• BOUNDARYDESCRIPTORS In this section, we will look at contour-based representation and description techniques. These techniques assume that the contour (or boundary) of an object can be represented in a convenient coordinate system (Cartesianthe most common, polar, or tangential) and rely exclusively on boundary pixels to describe the region or object. Object boundaries can be represented by different techniques, ranging from simple polygonal approximation methods to more elaborated techniques involving piecewise polynomial interpolations such as B-spline curves. 6/3/2014 ]2ushin $hah 12
  • BOUNDARYDESCRIPTORS The techniques described in this section assume that the pixels belonging to the boundary of the object (or region) can be traced, starting from any background pixel, using an algorithm known as bug tracing that works as follows: As soon as the conceptual bug crosses into a boundary pixel, it makes a left turn and moves to the next pixel; if that pixel is a boundary pixel, the bug makes another left turn, otherwise it turns right; the process is repeated until the bug is back to the starting point. As the conceptual bug follows the contour, it builds a list of coordinates of the boundary pixels being visited. 6/3/2014 ]2ushin $hah 13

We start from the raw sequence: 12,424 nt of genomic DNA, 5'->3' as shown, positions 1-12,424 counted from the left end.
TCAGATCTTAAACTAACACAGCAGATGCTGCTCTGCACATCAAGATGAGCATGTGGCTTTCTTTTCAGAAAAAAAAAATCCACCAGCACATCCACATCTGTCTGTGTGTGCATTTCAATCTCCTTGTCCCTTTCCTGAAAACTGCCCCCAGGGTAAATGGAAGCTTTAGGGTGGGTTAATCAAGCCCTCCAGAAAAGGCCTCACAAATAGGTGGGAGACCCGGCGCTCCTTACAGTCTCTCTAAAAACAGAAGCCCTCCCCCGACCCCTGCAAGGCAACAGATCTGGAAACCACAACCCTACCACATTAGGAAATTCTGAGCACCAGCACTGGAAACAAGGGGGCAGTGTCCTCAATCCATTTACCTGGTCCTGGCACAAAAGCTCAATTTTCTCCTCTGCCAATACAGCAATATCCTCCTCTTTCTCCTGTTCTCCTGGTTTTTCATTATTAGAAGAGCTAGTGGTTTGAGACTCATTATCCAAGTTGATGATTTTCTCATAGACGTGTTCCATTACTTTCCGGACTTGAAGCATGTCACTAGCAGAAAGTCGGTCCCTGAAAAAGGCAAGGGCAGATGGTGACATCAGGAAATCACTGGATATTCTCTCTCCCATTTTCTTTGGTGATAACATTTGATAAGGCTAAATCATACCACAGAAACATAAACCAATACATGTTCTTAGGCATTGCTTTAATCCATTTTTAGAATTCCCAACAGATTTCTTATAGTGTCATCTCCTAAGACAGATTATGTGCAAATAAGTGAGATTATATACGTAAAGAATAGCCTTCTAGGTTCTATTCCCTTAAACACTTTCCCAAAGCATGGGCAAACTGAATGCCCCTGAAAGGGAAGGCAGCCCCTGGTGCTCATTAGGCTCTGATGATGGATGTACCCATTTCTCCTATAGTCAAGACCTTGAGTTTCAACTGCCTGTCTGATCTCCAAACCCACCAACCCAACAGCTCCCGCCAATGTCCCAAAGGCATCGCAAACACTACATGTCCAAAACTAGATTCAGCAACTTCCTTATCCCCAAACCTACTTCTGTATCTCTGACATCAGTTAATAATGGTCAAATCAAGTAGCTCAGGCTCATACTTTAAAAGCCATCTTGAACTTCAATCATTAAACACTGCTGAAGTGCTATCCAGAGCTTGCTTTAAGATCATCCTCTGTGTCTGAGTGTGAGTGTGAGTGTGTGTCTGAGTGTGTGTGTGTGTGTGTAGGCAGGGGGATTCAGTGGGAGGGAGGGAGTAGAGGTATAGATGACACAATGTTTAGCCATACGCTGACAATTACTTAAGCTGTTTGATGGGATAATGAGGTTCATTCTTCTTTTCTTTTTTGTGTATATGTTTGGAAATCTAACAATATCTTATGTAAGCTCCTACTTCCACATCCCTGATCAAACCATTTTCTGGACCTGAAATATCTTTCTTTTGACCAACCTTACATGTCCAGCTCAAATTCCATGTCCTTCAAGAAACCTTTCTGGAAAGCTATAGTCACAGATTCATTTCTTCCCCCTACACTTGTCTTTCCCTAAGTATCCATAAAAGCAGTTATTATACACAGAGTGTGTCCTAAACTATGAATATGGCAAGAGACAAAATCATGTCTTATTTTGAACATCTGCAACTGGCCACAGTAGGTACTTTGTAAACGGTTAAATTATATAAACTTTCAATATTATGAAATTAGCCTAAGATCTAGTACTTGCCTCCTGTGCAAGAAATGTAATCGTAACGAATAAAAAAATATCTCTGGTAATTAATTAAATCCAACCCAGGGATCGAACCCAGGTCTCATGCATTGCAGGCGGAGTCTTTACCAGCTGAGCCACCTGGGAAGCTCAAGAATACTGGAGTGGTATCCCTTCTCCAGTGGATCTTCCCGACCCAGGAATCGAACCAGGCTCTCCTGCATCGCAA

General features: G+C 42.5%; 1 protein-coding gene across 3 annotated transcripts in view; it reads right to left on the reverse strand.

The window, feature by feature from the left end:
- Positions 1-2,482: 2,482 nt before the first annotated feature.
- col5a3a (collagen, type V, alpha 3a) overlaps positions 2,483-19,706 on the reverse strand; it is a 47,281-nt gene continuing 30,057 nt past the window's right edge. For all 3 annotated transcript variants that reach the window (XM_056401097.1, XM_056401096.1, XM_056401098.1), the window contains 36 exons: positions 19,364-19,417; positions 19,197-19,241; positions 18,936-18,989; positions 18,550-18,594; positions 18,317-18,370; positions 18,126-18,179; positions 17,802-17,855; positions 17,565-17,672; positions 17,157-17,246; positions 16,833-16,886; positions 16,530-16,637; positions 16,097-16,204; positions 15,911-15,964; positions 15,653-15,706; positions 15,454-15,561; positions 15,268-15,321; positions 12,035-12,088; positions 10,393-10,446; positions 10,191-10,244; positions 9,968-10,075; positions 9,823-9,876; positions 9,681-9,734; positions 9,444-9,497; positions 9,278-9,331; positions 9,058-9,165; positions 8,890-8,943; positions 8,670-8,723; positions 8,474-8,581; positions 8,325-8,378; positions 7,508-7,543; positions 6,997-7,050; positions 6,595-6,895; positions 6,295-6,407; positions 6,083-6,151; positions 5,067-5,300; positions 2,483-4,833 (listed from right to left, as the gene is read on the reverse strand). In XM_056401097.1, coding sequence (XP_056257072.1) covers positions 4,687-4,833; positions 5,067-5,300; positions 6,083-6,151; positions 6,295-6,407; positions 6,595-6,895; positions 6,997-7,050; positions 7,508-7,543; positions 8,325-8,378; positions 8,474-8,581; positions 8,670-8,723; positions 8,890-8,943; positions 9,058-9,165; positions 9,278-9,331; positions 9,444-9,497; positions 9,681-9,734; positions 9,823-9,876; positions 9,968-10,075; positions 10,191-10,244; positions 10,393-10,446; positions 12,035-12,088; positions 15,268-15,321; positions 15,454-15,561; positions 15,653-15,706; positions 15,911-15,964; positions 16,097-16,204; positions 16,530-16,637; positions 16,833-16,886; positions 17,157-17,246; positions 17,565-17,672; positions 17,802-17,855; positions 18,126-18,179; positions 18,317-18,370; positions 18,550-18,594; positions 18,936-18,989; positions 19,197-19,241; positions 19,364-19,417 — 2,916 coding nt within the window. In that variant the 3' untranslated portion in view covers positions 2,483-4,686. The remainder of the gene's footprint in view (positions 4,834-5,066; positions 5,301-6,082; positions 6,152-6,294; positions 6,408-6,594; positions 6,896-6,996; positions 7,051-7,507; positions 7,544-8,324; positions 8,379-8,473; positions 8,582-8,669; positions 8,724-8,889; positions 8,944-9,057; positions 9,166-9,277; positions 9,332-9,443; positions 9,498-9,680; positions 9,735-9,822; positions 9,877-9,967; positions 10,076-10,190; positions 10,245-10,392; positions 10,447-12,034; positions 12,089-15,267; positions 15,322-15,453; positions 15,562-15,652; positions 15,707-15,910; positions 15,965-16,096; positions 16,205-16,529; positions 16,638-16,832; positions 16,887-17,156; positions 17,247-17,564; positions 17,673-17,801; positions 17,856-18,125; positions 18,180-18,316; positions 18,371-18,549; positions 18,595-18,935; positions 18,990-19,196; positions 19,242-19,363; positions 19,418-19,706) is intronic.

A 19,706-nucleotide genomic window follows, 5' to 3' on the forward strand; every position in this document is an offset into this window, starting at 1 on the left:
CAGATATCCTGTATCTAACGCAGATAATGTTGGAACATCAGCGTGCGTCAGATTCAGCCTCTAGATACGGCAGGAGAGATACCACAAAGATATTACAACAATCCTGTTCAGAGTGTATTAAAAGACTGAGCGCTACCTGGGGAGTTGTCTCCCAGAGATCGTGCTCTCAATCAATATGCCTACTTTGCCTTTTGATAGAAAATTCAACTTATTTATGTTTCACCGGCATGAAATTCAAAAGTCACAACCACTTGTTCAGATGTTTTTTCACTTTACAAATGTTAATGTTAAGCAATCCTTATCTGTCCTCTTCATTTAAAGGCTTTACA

• Chain Code, Freeman Code, & Shape Number Chain codes are alternative methods for tracing and describing a contour. A chain code is a boundary representation technique by which A contour is represented as a sequence of straight line segments of specified length (usually 1) and direction. The simplest chain code mechanism, also known as crack code, consists of assigning a number to the direction followed by a bug tracking algorithm as follows: right (0), down (1), left (2), and up (3). By allocating numbers based on directions, the boundary of an object is reduced to a sequence of numbers . 6/3/2014 ]2ushin $hah 14
  • Chain Code Steps for construction chain codes Select some starting point of the boundary and represent it by its absolute coordinates in the image Represent every consecutive point by a chain code showing transition needed to go from current point to next point on the boundary Stop if the next point is the initial point or the end of the boundary 6/3/2014 ]2ushin $hah 15